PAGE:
(August 17, 2008)
Let us begin our commentary by reviewing our 7 most recent signals in our DJIA Timing System:
1st signal entered: 50% short position on October 4, 2007 at 13,956;
2nd signal entered: 50% short position COVERED on January 9, 2008 at 12,630, giving us a gain of 1,326 points.
3rd signal entered: 50% long position on January 9, 2008 at 12,630;
4th signal entered: Additional 50% long position on January 22, 2008 at 11,715;
5th signal entered: 100% long position SOLD on May 22, 2008 at 12,640, giving us gains of 925 and 10 points, respectively;
6th signal entered: 50% long position on June 12, 2008 at 12,172, giving us a loss of 512.10 points as of Friday at the close.
7th signal entered Additional 50% long position on June 25, 2008 at 11,863, giving us a loss of 203.10 points as of Friday at the close.
Paradigms change. Central bank policies come and go. "Star" investment managers and strategies are supplanted by others. Financing structures and risk management strategies remain in flux. The "standards" of today can easily become out of style as soon as one has figured it out (this applies especially to the realm of retail investors). Consider the latest record-breaking run in the 100-meter dash by Usain Bolt. As far as we know, he trains in a decrepit gym in his homeland of Jamaica with no formal track & field facilities, has no formal diet regimen (he claims to have had McDonalds nuggets for breakfast before his run), and had actually decelerated to celebrate his inevitable victory 15 meters before the race ended. If he had given his 100%, there is no question he would've run the race in 9.60 seconds or less. In the words of the NBC commentator, a sub 10.0 is no longer enough to guarantee an Olympics medal. We have now entered the realm of "video game time."
More dramatically for the 100-meter event, there is no doubt that there has been a paradigm shift. Prior to Bolt's record run in Beijing and his 9.72-run (also another world record) at the Reebok Grand Prix on May 31st, the consensus among experts has been that Bolt was just too tall to win (let alone dominate) the event, as tall men like him (Bolt, at 6' 5", is two inches taller than Asafa Powell and three inches taller than Carl Lewis) typically have slow reaction times - and in the 100-meter event, this disadvantage was regarded as crucial - even though Bolt could finish the run in 41 strides as opposed to the typical 46 strides. Bolt, of course, proved them all wrong. Even though he had the second slowest reaction time in the Beijing run, he nonetheless caught up with the field 30 meters into the run and would go on to easily win by nearly two-tenths of a second. By the 2012 Olympic Games in London, the majority of the 100-meter dash finalists could very well be 6' 5" or taller.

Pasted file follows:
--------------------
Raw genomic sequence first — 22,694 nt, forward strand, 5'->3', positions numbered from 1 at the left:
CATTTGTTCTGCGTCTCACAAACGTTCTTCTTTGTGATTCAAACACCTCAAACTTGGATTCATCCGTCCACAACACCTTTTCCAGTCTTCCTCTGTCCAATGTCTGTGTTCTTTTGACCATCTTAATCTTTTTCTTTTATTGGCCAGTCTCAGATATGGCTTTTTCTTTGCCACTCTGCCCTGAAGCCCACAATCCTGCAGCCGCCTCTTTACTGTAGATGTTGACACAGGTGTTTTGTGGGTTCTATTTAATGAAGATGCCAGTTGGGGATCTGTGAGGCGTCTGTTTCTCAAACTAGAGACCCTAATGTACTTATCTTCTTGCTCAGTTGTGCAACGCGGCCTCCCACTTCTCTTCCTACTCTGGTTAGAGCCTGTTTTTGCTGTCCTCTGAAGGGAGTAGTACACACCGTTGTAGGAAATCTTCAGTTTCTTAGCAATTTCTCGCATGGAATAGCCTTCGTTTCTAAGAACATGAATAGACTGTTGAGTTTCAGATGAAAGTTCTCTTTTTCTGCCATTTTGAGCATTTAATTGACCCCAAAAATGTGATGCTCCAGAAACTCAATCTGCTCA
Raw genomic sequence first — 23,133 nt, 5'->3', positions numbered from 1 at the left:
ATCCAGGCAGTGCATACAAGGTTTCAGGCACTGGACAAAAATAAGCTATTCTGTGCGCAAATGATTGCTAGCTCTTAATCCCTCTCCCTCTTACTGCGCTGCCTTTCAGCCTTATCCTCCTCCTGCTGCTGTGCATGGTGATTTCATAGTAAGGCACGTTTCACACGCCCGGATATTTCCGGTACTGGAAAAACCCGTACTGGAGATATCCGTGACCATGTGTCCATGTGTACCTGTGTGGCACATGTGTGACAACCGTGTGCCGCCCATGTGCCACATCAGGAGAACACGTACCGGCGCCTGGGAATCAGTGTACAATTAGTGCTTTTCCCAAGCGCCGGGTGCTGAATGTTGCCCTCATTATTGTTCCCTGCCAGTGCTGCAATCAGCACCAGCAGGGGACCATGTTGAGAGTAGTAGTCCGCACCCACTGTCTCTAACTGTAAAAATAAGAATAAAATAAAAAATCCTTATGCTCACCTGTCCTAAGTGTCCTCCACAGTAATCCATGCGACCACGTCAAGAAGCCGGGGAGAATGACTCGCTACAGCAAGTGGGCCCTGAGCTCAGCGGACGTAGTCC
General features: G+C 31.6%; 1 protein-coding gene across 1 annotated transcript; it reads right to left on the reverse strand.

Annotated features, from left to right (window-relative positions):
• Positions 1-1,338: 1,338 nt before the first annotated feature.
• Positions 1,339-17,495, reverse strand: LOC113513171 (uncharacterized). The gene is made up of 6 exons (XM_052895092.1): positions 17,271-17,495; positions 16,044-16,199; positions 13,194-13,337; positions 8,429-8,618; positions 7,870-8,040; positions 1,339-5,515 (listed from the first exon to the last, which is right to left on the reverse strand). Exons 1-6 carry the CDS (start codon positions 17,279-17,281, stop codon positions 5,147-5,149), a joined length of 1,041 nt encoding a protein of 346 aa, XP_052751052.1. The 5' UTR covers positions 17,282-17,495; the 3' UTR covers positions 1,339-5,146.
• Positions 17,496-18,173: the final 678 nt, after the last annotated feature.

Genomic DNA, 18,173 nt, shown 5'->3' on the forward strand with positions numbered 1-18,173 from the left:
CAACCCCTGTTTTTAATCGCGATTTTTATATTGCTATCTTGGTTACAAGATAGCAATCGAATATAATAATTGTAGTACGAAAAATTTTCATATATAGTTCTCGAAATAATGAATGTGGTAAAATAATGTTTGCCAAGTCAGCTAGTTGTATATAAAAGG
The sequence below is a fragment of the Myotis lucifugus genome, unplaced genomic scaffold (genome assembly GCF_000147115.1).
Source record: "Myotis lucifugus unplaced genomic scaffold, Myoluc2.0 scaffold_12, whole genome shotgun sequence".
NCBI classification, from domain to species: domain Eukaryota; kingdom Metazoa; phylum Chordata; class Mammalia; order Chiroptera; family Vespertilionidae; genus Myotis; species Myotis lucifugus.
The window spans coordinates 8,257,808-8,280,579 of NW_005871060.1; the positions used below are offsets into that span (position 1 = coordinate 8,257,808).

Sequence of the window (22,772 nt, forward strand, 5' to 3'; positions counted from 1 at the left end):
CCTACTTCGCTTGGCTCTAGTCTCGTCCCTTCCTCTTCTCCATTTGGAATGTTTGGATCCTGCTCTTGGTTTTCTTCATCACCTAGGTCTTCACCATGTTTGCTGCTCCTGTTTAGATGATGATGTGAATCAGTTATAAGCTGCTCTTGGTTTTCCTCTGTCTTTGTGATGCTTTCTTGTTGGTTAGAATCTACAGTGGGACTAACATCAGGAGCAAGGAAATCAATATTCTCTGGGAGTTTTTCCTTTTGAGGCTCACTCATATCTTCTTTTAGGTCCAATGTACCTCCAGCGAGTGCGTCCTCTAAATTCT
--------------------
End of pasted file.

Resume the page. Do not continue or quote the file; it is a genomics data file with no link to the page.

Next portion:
Paradigms shifts are also very common in the global financial markets. In the early 1950s, stocks were regarded as "risky" or a "gamble," even though stocks were trading near historically low valuations and corporate bond yields declined to below 3%. Throughout the 1950s and 1960s, inflation was regarded as "good" for stocks - as, in theory, inflation means higher prices and higher earnings for corporations in general. From the beginnings of the stock exchange to as recent as the 1970s, small caps (defined as companies with market caps of below $500 million in the mid 1970s), were also regarded as a gamble. As we now know, investors like Warren Buffett and Chuck Royce made a bundle during the 1975 to 1983 bull market in small caps - both by directly investing in them or starting an investment business revolving around small cap investing. Then it was the junk bonds and the leveraged buyout craze during the 1970s and lasting well into the late 1980s. By the early parts of this decade, real estate (mainly REITs) and international equities - which Sir John Templeton and Shelby C. Davis had helped popularized (both Templeton and Davis invested a substantial amount in Japanese equities in the 1960s) - became mainstream classes Today - equities, small caps, junk bonds, and international equities - are all regarded as legitimate asset classes by institutions and retail investors alike.
From my perch here on top of the institutional market, I believe we will witness the majority of the growth in the investment industry over the next decade in the following "asset classes" (in no particular order) : 1) hedge funds, 2) private investments (this category includes venture capital, buyout funds, infrastructure investments, private real estate, etc.), 3) emerging market securities (including emerging market small caps and real estate), 4) frontier market securities (including countries such as Vietnam, parts of Africa, the Middle East, etc.), and 5) quantitative finance or investments (please see our May 15, 2008 commentary for our position on quantitative strategies). Obviously, many of these "asset strategies" overlap. For example, there are many hedge funds that purely utilize quantitative investment strategies, while many "traditional" equity mutual funds also use quantitative screens as their initial filter for companies that may fit their investment criteria. On the opposite end of the spectrum, there are also many long-short equity hedge funds that solely indulge in fundamental analyses, whether it is in domestic, international, or emerging market equities. But our main point is this: In order to achieve outsized returns going forward, it is virtually imperative that one finds an investable market where there are great inefficiencies. Guys like Templeton, Buffett, Davis, and Soros were experts in doing just that back when their careers were peaking. Even folks like John Paulson and Andrew Lahde had to achieve their Herculean returns last year by shorting the subprime market through the purchase of severely under-priced derivative contracts linked to subprime loans, as opposed to implementing strategies within the more "efficient" areas of the financial markets, such as shorting homebuilders, subprime lenders, or banks. Of course, one can always make outsized returns in an otherwise efficient market simply by placing big bets on either the upside or downside - but such bets, from a probability standpoint - do not make sense over the long-run and can be very hazardous for your long-term financial health. The best hedge funds know it - the ones that don't are already out of business.